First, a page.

After just seven minutes, my pack is put back on my back. I’m ushered out of the hall while shouting I’ll see them in 25 miles. A glance from Nikki as she asks if I’m ready & presses start on her watch.

  • Leg three: 25.47 miles, 4:45:22, average pace 11:12 min/mile (Plan: 5:00:00, 12:00 min/mile)
  • 22nd overall, 3rd female.
  • Time spent in Goring checkpoint: 7:02 (plan 10:00)
The Thames in Goring at 8:30am on race morning

Leg 4. Thames Path, Goring to Reading. Miles 75-100.

I press the lap button on my watch. Leg three is done. Forgotten about. I’m starting afresh again on leg four. I only have to run 25 miles. My Garmin lap resets to zero, my mental clock resets to zero. 

A new run. A new race. A new goal.

Whilst I’ve enjoyed the solitude of the first 75 miles, happy & content in my own company, I now relish having someone running alongside me.

Nikki & I have shared 100s of miles over the past few years, many in the deep depth of lockdown when we were only permitted to run with one other person. In my mind, this was going to be just like those runs; a lovely long chatty jog with a friend…

In reality, I have no energy to say more than a few words. My mind is more tired than my body & I struggle to form sentences. The conversation is pretty one-sided as I listen to Nikki chattering away.

I’m always humbled by the sacrifices that those who crew & pace make. Nikki, our club’s cross-country captain, has missed the opening league match of the season to spend the night running with me along the Thames Path.

She crewed me at SDW100 & TP100, seeing me fly on the South Downs & crash on the Thames Path. She’s seen me at my best & at my worst & knows me better than most. A super strong & disciplined runner in her own right, she knows my loose race plan & knows exactly what needs to be done. She takes charge. 

She tells me to run. I run. 

She tells me to walk. I walk. 

She tells me to eat. I eat.

I do as I am told.

She allows me to walk up the hill just outside Whitchurch. We run down the other side as the race leader passes us in the opposite direction. He’s just a few short miles from the sweetest of victories. 

Across the bridge over the river & into the Pangbourne checkpoint. I wasn’t planning on stopping here but I desperately want some coke. In the rush, I forgot to have some in Goring & I have been craving it ever since.

We’re swift. In, coke, two boiled potatoes (a solid food win!), and out… a minute at the most before our feet hit the ground & we’re crossing Pangbourne Meadows. I feel an almost instant energy boost from the caffeine. Next stop Reading…

On route, we pass the fabled “Welcome to Reading” sign. The sign that raises runners’ hopes & breaks their spirits all in one.

It is not in Reading.

It is nowhere near Reading.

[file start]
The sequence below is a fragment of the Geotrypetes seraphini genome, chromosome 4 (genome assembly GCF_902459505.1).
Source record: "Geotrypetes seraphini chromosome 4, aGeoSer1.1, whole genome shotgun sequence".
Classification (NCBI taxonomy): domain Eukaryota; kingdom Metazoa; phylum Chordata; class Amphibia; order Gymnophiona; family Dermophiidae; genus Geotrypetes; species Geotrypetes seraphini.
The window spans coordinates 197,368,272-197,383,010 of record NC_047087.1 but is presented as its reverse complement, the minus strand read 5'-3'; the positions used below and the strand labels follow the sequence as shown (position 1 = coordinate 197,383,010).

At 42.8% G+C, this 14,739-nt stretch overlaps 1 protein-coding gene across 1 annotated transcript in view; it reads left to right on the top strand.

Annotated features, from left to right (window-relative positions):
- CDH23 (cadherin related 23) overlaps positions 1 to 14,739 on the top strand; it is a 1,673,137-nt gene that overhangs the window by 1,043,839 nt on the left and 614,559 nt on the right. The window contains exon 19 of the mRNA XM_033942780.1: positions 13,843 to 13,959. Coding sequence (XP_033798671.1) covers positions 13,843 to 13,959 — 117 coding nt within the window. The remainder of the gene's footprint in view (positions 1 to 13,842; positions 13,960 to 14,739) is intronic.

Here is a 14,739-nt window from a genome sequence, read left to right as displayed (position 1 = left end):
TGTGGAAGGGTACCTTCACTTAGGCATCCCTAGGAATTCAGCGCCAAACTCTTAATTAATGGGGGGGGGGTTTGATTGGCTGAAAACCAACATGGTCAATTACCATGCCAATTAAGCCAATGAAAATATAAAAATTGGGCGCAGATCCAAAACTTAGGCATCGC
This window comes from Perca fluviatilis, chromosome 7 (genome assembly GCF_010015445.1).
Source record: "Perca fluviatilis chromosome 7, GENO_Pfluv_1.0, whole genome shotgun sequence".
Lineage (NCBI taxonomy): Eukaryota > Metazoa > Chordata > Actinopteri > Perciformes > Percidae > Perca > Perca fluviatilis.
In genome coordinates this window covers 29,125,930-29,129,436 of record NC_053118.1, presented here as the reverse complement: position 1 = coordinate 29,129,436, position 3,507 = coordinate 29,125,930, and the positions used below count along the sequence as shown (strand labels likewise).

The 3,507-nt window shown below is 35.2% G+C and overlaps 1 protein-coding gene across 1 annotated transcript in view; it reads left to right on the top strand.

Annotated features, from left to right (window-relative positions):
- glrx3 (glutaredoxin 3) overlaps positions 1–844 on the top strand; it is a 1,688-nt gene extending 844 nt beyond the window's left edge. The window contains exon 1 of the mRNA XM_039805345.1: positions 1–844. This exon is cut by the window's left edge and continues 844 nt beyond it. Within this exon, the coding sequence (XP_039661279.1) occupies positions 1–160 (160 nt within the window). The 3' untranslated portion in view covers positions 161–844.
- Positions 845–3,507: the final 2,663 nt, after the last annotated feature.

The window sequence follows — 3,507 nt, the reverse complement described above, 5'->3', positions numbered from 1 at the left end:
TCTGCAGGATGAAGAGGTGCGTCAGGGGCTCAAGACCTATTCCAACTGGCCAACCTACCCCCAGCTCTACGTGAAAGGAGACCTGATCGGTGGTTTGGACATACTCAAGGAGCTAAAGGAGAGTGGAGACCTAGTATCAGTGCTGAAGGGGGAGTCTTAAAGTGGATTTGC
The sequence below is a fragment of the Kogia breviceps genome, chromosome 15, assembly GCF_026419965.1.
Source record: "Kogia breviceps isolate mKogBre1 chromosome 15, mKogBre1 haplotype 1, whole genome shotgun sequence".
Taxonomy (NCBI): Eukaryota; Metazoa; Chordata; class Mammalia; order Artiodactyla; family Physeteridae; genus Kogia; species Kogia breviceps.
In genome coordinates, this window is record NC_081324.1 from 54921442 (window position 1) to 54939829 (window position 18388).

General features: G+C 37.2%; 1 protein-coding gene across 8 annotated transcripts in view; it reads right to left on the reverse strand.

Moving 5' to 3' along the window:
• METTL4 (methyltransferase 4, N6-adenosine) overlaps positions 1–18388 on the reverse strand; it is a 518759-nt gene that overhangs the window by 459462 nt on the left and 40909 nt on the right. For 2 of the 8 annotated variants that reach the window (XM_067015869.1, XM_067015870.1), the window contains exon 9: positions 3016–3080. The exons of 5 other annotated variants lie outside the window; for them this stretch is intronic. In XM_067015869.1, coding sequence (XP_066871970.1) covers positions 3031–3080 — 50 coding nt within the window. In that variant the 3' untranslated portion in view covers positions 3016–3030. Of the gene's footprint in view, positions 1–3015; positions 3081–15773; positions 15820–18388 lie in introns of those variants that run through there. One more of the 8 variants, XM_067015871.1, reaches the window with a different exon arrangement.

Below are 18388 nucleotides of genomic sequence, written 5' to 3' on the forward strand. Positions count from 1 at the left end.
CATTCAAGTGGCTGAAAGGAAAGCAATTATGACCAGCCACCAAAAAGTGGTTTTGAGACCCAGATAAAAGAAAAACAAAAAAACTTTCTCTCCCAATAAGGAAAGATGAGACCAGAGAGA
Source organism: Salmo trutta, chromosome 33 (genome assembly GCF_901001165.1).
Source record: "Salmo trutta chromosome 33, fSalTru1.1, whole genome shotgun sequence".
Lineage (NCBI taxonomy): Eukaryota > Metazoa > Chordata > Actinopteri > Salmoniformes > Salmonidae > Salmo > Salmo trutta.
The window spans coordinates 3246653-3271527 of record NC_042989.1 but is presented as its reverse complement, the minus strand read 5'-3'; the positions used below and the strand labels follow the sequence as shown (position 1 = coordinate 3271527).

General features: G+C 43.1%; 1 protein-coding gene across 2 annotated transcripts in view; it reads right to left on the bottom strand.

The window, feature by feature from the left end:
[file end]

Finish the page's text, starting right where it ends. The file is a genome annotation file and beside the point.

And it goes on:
It is still approximately 34276 miles to the Reading checkpoint.

I know this. I am prepared for this. I stick my finger up at the welcome in defiance & carry on.

A little before the actual checkpoint & the turnaround, we see Debbie & her pacer Kirsty running towards us. I realise that she must have overtaken Mari. It spurs me on knowing that as the race leader, she is not that far in front of me.

I tell Nikki that I want to claim back the three minutes I saved in Goring for a brief sit down in Reading. I feel like a child asking permission.

The steps into the checkpoint that I have heard so many complaints about don’t bother me. I’m focusing on the sit-down I get at the top. In the back of my mind, I am wondering where Mari is. I grab a coke & slide gratefully into a chair. Ian Robertson has his usual array of vegan bakes but as much as I want to eat some real food the thought of it turns my stomach.

As I’m drinking, Mari comes back into the main room from the ladies. I greet her & ask how she is. She tells me she’s not enjoying this section. As she is handed a cup of hot tea, I catch Nikki’s eye. I haven’t had my full three minutes rest but I say to her “I think I’m ready to go now”, knowing that if I leave whilst Mari is still in the CP I will move into second place… a concept that literally blows my mind.

The coke & this knowledge gets me out of the chair, down those stairs & back onto the Thames Path quicker than I thought possible. I’m not sure how much time I have, but if Mari is drinking a hot drink, I should be able to get at least a small head start on her.

Nikki knows me well enough to know what I am thinking without any words being said. She takes control as we ease back into a run. When the walk alarm beeps a couple of minutes later, she decides that we are skipping the walk break & pushing on to the next, I mean, I did just have a 30-second sit-down!

Moving into second place has given me such a boost. I can’t get my head around it. Me, in second. Third was a crazy enough notion, but second? My goal is 20 hours, anything more than that is an added bonus. This is now an incentive to keep moving, to keep pushing. I’m on the home straight & I don’t want to lose it now. 

Following the pink ribbons…

I am tired & my whole body hurts. There is a deep, deep ache in my legs & my feet feel like heavy weights tied on the end of them.